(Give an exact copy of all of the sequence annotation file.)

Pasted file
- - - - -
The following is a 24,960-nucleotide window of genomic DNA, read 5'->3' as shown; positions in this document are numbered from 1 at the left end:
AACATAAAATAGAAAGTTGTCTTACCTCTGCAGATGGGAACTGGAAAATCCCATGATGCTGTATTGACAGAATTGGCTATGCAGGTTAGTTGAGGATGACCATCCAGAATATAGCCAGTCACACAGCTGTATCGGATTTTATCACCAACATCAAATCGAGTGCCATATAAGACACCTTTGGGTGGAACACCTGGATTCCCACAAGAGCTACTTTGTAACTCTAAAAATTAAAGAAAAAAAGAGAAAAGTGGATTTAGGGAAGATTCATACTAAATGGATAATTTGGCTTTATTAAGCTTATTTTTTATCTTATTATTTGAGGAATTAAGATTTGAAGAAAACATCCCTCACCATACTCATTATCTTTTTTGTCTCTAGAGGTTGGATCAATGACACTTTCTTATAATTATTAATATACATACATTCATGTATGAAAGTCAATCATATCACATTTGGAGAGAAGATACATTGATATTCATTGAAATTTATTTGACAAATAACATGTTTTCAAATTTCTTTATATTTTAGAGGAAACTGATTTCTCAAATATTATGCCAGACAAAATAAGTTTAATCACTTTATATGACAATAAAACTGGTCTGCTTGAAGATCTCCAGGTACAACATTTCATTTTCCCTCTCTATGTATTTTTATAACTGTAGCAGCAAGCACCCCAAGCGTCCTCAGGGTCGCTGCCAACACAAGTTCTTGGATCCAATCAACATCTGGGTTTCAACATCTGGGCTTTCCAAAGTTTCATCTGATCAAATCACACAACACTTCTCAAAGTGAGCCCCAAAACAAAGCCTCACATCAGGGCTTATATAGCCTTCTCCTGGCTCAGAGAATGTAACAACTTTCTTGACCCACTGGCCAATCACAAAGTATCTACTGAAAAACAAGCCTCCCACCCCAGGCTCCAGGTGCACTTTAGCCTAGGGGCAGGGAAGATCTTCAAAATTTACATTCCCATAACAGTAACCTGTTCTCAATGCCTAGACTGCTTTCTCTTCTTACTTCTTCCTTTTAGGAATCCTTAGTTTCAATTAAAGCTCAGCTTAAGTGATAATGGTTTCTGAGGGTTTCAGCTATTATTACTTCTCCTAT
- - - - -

The following is a 24,960-nucleotide window of genomic DNA, read 5'->3' as shown; positions in this document are numbered from 1 at the left end:
AACATAAAATAGAAAGTTGTCTTACCTCTGCAGATGGGAACTGGAAAATCCCATGATGCTGTATTGACAGAATTGGCTATGCAGGTTAGTTGAGGATGACCATCCAGAATATAGCCAGTCACACAGCTGTATCGGATTTTATCACCAACATCAAATCGAGTGCCATATAAGACACCTTTGGGTGGAACACCTGGATTCCCACAAGAGCTACTTTGTAACTCTAAAAATTAAAGAAAAAAAGAGAAAAGTGGATTTAGGGAAGATTCATACTAAATGGATAATTTGGCTTTATTAAGCTTATTTTTTATCTTATTATTTGAGGAATTAAGATTTGAAGAAAACATCCCTCACCATACTCATTATCTTTTTTGTCTCTAGAGGTTGGATCAATGACACTTTCTTATAATTATTAATATACATACATTCATGTATGAAAGTCAATCATATCACATTTGGAGAGAAGATACATTGATATTCATTGAAATTTATTTGACAAATAACATGTTTTCAAATTTCTTTATATTTTAGAGGAAACTGATTTCTCAAATATTATGCCAGACAAAATAAGTTTAATCACTTTATATGACAATAAAACTGGTCTGCTTGAAGATCTCCAGGTACAACATTTCATTTTCCCTCTCTATGTATTTTTATAACTGTAGCAGCAAGCACCCCAAGCGTCCTCAGGGTCGCTGCCAACACAAGTTCTTGGATCCAATCAACATCTGGGTTTCAACATCTGGGCTTTCCAAAGTTTCATCTGATCAAATCACACAACACTTCTCAAAGTGAGCCCCAAAACAAAGCCTCACATCAGGGCTTATATAGCCTTCTCCTGGCTCAGAGAATGTAACAACTTTCTTGACCCACTGGCCAATCACAAAGTATCTACTGAAAAACAAGCCTCCCACCCCAGGCTCCAGGTGCACTTTAGCCTAGGGGCAGGGAAGATCTTCAAAATTTACATTCCCATAACAGTAACCTGTTCTCAATGCCTAGACTGCTTTCTCTTCTTACTTCTTCCTTTTAGGAATCCTTAGTTTCAATTAAAGCTCAGCTTAAGTGATAATGGTTTCTGAGGGTTTCAGCTATTATTACTTCTCCTAT